Hollywood is quite willing to depict reality in movies but it’s unwilling to admit that its depictions of smoking onscreen can create a reality: a rise in teenage addiction to nicotine.
That point, already well proven by studies, was reinforced last week by the federal government. The Centers for Disease Control and Prevention issued a report about trends in film depiction of tobacco use and concluded with this: “Effective methods to reduce the potential harmful influence of onscreen tobacco use should be implemented.”
Specifically, the federal agency wants R ratings put on films with tobacco imagery, which would ban teens under 17 from seeing such movies.
The effect could be immediate. The national Youth Risk Behavior Survey found a marked decline in high school students trying a cigarette from 2005 to 2009 – during the very same period that the number of tobacco incidents depicted in top-grossing movies also declined by nearly half, according to the CDC report.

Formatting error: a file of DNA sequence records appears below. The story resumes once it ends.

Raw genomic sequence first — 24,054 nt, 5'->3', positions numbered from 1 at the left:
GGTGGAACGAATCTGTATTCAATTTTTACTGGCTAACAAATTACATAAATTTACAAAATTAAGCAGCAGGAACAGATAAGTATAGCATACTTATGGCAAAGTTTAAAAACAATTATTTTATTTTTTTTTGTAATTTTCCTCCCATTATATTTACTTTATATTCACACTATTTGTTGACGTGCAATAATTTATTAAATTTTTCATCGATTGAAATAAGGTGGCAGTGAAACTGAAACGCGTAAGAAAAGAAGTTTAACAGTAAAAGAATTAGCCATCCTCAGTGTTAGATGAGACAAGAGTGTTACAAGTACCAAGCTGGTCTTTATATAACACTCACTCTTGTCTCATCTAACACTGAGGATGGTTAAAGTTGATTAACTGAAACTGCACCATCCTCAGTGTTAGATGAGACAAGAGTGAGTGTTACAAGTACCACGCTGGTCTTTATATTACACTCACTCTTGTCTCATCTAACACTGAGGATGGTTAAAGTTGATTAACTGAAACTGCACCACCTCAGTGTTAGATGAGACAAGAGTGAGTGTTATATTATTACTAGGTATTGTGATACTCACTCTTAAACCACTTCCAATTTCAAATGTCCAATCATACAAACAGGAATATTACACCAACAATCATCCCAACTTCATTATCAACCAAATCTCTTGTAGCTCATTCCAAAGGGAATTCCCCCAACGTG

Each day, about 4,000 teenagers in the US from ages 12 to 17 try their first cigarette, many after seeing movie actors light up.
The Motion Picture Association of America responded to the CDC study by noting the progress it has already made, citing a statistic that three-quarters of movies that depicted smoking since May 2007 were R rated.
Still, that means about one-quarter of such films could be seen by teens or even younger. With the evidence so clear that Hollywood is guilty of encouraging an addiction with such harm, why does its still not impose an R rating for all movies with tobacco use?